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Kenny Osehan and Chris Sewell.

Paul Wellman

Kenny Osehan and Chris Sewell.


Summer Style in S.B.

Dream Foundation Fashion Show, Arbor Boards, the Supply Room, and Lola


Au Courant:

Feet Dreams: So, once a year, the Dream Foundation—the S.B. nonprofit that fulfills the dreams of adults facing illness—throws an epic fundraiser that doubles as a fashion show and has wrangled such behemoths of the catwalk as Stella McCartney, Diane Von Furstenberg, and Roberto Cavalli. (There’s usually a cadre of shirtless men standing around, sporting angel wings, too. Just saying.) This year, they’ve announced that the designer du jour—the “jour” in this case being November 5—will be Salvatore Ferragamo, and the history will make any S.B. footwear fetishist proud: Ferragamo emigrated to Santa Barbara from Naples in 1914, where he worked in the family biz—shoe repair, natch—with his brothers at the State Street storefront that’s home to Aldo’s today. While in S.B., Ferragamo worked for the American Film Company for several years—focusing, naturally, on feet. (Of that time, he reported: “American feet were dreadful!”) He began to design shoes to address the effects of poor-fitting, American-made shoes, and then got fancy, creating the Roman sandal, the cage heel, and the wedge, and designing for the likes of Audrey Hepburn, Marilyn Monroe, and Sophia Loren—and even crafting the magical red shoes Judy Garland sported in The Wizard of Oz. There’s no place like home! And there’s no event like the Celebration of Dreams. (You’ll laugh! You’ll cry! You’ll eat! You’ll ogle the fashion … and did I mention the men?) For info, check out dreamfoundation.org.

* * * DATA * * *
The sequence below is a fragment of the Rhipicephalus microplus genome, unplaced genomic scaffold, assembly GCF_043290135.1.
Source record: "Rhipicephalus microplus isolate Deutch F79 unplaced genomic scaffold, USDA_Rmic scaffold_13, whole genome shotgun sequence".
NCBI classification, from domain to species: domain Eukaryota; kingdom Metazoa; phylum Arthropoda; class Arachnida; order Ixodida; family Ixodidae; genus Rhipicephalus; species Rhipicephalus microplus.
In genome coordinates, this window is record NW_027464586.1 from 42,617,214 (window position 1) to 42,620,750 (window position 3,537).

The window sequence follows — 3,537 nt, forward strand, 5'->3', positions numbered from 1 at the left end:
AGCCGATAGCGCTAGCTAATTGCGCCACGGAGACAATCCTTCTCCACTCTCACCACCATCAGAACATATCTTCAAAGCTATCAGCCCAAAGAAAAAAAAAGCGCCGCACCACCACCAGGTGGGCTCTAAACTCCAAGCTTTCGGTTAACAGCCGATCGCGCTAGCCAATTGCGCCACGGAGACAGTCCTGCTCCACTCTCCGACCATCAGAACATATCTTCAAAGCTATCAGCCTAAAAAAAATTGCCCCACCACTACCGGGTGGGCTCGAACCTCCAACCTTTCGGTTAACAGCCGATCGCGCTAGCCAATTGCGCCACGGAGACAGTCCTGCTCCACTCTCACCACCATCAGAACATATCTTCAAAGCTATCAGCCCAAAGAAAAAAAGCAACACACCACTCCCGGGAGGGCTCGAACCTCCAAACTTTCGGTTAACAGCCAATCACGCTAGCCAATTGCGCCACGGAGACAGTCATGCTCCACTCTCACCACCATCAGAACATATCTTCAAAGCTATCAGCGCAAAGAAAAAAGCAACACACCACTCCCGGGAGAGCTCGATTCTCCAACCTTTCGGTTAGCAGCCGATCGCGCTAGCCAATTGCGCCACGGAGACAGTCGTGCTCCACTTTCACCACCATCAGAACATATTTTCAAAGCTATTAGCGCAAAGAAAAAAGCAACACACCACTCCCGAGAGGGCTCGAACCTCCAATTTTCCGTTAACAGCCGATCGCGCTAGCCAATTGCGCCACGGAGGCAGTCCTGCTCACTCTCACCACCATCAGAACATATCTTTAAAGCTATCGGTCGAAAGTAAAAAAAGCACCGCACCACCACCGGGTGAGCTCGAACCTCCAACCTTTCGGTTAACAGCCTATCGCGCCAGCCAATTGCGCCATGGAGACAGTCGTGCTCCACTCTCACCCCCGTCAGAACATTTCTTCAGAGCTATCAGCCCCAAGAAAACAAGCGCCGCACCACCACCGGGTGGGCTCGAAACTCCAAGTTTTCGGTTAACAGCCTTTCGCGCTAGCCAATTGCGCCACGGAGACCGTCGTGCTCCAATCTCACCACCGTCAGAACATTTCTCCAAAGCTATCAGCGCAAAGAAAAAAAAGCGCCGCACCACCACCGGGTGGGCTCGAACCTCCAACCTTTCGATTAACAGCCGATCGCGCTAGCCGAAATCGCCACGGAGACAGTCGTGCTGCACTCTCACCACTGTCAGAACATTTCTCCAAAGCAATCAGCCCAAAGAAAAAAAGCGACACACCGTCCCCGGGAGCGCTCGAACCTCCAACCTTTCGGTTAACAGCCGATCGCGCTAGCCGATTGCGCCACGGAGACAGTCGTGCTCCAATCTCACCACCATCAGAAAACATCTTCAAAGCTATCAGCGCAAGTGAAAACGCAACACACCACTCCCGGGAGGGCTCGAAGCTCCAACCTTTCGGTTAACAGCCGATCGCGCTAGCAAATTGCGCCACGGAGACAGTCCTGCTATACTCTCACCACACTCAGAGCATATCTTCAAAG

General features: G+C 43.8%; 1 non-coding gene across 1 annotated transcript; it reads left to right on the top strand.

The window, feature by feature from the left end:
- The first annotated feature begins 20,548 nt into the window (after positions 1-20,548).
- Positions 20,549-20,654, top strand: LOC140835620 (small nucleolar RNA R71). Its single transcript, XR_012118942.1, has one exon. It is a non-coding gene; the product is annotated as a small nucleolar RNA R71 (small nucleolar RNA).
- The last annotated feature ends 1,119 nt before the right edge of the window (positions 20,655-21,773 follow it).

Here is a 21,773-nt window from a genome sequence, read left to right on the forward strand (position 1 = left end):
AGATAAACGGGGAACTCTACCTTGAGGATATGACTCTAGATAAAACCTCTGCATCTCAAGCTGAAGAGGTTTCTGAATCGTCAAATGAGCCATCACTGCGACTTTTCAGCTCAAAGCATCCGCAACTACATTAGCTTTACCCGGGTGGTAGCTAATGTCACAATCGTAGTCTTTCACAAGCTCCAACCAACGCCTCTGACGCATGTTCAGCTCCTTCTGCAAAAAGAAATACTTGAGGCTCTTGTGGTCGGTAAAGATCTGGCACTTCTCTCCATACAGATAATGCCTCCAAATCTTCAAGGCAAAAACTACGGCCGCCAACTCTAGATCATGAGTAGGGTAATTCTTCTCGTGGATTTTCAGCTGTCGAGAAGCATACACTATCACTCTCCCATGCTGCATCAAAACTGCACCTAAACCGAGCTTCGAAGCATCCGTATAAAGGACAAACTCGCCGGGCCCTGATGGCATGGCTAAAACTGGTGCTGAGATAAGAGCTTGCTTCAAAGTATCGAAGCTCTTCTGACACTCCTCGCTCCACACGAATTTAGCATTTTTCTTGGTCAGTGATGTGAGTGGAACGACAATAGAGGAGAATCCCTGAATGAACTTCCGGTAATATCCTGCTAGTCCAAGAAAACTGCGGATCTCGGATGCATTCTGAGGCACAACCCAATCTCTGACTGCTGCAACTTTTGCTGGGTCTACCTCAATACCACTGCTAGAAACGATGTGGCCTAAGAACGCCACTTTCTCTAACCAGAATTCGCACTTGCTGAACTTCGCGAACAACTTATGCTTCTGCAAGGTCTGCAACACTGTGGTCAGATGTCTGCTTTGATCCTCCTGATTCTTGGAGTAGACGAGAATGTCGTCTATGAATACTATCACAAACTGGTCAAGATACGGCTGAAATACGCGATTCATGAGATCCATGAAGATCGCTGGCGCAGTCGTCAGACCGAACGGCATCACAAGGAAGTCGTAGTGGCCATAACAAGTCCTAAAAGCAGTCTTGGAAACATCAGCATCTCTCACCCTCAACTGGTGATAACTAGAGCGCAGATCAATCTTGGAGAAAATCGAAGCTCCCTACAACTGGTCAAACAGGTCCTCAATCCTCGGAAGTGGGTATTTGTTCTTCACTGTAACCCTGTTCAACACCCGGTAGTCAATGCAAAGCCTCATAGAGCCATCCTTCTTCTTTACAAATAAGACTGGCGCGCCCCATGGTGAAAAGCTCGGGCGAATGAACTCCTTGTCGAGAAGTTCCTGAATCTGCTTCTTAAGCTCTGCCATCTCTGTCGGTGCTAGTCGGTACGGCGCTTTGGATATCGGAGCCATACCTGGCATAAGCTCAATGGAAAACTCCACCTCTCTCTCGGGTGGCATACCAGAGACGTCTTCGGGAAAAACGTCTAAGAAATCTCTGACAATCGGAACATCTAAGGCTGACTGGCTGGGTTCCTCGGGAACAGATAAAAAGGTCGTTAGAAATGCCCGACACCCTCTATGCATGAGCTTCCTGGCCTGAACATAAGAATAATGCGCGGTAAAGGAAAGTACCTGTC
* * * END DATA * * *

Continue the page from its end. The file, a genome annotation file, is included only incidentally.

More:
Style on Board: Riders of snow, asphalt, and sea will love Arbor, a new shop that’s landed at 1221 State Street—the brand’s second showroom; the flagship is in Venice—after dominating the performance-focused eco-board biz for a decade and a half. Arbor’s boards utilize sustainable materials, including bamboo and Hawaiian koa, and while they’ve primarily focused on skate and snowboards ’til now, they’re beginning to get their proverbial feet wet in surf. And while performance and sustainability are important, you know I wouldn’t be writing about them unless they came with a potent dose of style—and that they do. And not just on the boards—which happen to be, for the record, works of art. They also deal in bamboo duds and their signature belt buckles—all of which demonstrate their acute understanding of board-sport fashion sensibility, and most of which come stamped with their trademark tree logo. They opened their doors to serious fanfare in early June (home-brewed beer, food, Soul Majestic upstairs at SOhO), but if you missed it, take heart: They intend to host community events regularly.

By Paul Wellman

The Supply Room

Spotlight On: The Supply Room

Kenny Osehan and Chris Sewell—whom you may know as proprietors of the Presidio Motel (1620 State St.; 963-1355, thepresidiomotel.com), which Lonely Planet describes as “to lodging what H&M is to shopping: a cheap, trendy alternative,” or as Mama and Papa to the dearly departed orgy of indie fashion that was Jill of All Trades (moment of silence, please)—have something new up their sleeve … and a great reason to stop moping for those of us still in mourning over the demise of JOAT. Their distinctive brand of edgy, modern style is reflected in the design of the motel itself, and it occurred to them, Osehan said, that when guests would ask her—after giving her a tidy once-over and logically assuming she’d have a list at the ready—where to go for some Osehan/Sewell/Presidio-variety shopping, there really weren’t too many places to send them. And, voilà—The Supply Room was born.